Fracture Resistance of Various Thickness e.max CAD Lithium Disilicate Crowns Cemented on Different Supporting Substrates: An In Vitro Study

Sara Elizabeth Chen, Albert Christopher Park, Jingxu Wang, Kent L. Knoernschild, Stephen Campbell, Bin Yang

Research output: Contribution to journalArticlepeer-review

11 Scopus citations


Purpose: To investigate the influence of abutment material properties on the fracture resistance and failure mode of lithium disilicate (IPS e.max) CAD/CAM (computer-aided design/manufacturing) crowns on traditionally and minimally prepared simulated tooth substrates. Materials and Methods: Thirty lithium disilicate (IPS e.max) CAD/CAM crowns were divided into three groups (n = 10): TD: traditional thickness crowns cemented on Paradigm MZ100 abutments; MD: minimal thickness crowns cemented on Paradigm MZ100 abutments; ME: minimal thickness crowns cemented on e.max abutments. The 3Shape system was used to scan, design and mill all abutments and crowns with a die space set to 40 µm. Traditional thickness crowns were designed based on manufacturer guidelines with 1.5 mm occlusal thickness and 1.0 mm margins. Minimal thickness crowns were designed with 0.7 mm occlusal thickness and 0.5 mm margins. MZ100 composite and e.max abutments were selected to simulate dentin and enamel substrates, respectively, based on their elastic-modulus. Variolink Esthetic was used to cement all samples following manufacturer's instructions. A universal testing machine was used to load all specimens to fracture with a 3 mm radius stainless steel hemispherical tip at a crosshead speed 0.5 mm/minute along the longitudinal axis of the abutment with a 1 mm thermoplastic film placed between the loading tip and crown surface. Data was analyzed using ANOVA and Bonferroni post hoc assessment. Fractographic analysis was performed with scanning electron microscopy (SEM). Results: The mean fracture load (standard deviation) was 1499 (241) N for TD; 1228 (287) N for MD; and 1377 (96) N for ME. Statistically significant difference between groups did not exist (p = 0.157, F = 1.995). In groups TD and MD with low e-modulus abutments, the dispersion of a probability distribution (coefficient of variation: CV) was statistically higher than that of group ME with high e-modulus abutments. SEM illustrated larger micro-fracture dimensions in Group MD than Group ME. Conclusion: Minimal thickness e.max crowns did not demonstrate statistical difference in fracture resistance from traditional thickness crowns. Fracture mechanisms of minimal thickness e.max crowns may be affected by the e-modulus of the substrate. Minimal thickness e.max crowns may be a viable restorative option when supported by high e-modulus materials.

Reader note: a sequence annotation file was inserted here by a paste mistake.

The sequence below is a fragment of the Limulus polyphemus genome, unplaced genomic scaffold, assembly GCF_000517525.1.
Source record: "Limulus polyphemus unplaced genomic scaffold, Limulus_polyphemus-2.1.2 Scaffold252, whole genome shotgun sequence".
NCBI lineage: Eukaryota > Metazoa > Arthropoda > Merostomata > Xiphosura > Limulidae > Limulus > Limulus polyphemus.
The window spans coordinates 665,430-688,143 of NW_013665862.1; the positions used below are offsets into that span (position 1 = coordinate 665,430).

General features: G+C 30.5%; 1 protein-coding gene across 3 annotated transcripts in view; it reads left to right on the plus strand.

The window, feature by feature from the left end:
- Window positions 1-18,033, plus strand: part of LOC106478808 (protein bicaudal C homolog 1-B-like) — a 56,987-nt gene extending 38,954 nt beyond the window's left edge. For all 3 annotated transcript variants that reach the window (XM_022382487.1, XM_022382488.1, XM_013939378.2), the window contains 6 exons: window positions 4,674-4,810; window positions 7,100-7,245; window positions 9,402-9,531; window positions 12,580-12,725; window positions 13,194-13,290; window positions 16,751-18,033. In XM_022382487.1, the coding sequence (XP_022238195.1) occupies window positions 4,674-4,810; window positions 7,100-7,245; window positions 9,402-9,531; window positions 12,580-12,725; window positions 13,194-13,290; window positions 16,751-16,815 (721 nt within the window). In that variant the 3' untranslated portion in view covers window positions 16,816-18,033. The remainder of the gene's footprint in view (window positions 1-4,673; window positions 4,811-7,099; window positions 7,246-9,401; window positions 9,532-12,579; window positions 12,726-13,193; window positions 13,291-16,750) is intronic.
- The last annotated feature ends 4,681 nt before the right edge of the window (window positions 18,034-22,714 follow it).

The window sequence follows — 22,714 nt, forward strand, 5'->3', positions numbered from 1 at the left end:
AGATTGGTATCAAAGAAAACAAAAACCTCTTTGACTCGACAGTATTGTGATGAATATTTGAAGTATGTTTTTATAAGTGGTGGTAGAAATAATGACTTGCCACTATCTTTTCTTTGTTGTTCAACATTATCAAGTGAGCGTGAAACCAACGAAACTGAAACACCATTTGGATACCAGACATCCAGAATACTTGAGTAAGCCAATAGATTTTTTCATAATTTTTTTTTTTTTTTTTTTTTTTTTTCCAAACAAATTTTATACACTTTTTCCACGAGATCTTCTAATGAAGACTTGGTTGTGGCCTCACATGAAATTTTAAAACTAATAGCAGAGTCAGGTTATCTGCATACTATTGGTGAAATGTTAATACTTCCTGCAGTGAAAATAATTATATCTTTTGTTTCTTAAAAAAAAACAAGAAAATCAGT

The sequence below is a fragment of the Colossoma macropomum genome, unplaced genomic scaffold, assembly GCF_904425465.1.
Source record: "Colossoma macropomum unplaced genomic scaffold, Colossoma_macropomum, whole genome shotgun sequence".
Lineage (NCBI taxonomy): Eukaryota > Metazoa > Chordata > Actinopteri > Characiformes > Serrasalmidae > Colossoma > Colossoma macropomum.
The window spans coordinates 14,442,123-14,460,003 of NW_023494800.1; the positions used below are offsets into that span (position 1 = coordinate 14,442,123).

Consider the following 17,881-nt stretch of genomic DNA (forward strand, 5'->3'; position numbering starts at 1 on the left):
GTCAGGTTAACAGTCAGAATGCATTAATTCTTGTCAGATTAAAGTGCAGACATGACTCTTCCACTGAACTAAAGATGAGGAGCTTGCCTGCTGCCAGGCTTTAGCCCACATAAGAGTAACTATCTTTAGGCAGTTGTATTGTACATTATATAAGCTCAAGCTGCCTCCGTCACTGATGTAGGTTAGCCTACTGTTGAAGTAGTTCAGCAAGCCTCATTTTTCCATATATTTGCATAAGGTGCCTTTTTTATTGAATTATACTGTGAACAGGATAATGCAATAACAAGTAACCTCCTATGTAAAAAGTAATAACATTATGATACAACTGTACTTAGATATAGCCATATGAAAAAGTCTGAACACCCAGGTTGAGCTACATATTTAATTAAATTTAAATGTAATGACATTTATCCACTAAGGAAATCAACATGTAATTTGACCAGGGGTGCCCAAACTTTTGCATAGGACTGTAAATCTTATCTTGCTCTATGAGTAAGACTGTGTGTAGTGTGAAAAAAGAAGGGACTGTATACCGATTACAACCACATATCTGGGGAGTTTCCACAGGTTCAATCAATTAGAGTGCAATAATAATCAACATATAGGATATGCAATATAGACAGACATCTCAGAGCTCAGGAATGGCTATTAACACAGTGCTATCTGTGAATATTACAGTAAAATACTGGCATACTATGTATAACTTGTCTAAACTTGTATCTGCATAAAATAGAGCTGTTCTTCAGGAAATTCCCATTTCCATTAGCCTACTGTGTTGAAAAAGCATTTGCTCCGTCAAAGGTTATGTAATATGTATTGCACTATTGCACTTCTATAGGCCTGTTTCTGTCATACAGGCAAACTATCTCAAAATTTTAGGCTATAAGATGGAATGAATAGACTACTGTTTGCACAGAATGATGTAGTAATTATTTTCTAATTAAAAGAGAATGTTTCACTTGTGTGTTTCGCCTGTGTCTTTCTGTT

Original languageEnglish (US)
Pages (from-to)997-1004
Number of pages8
JournalJournal of Prosthodontics
Issue number9
StatePublished - Dec 1 2019
Externally publishedYes


  • Monolithic
  • all ceramic crown
  • load-bearing capacity
  • occlusal thickness
  • preparation design
  • ultra-thin crown

ASJC Scopus subject areas

  • Dentistry(all)


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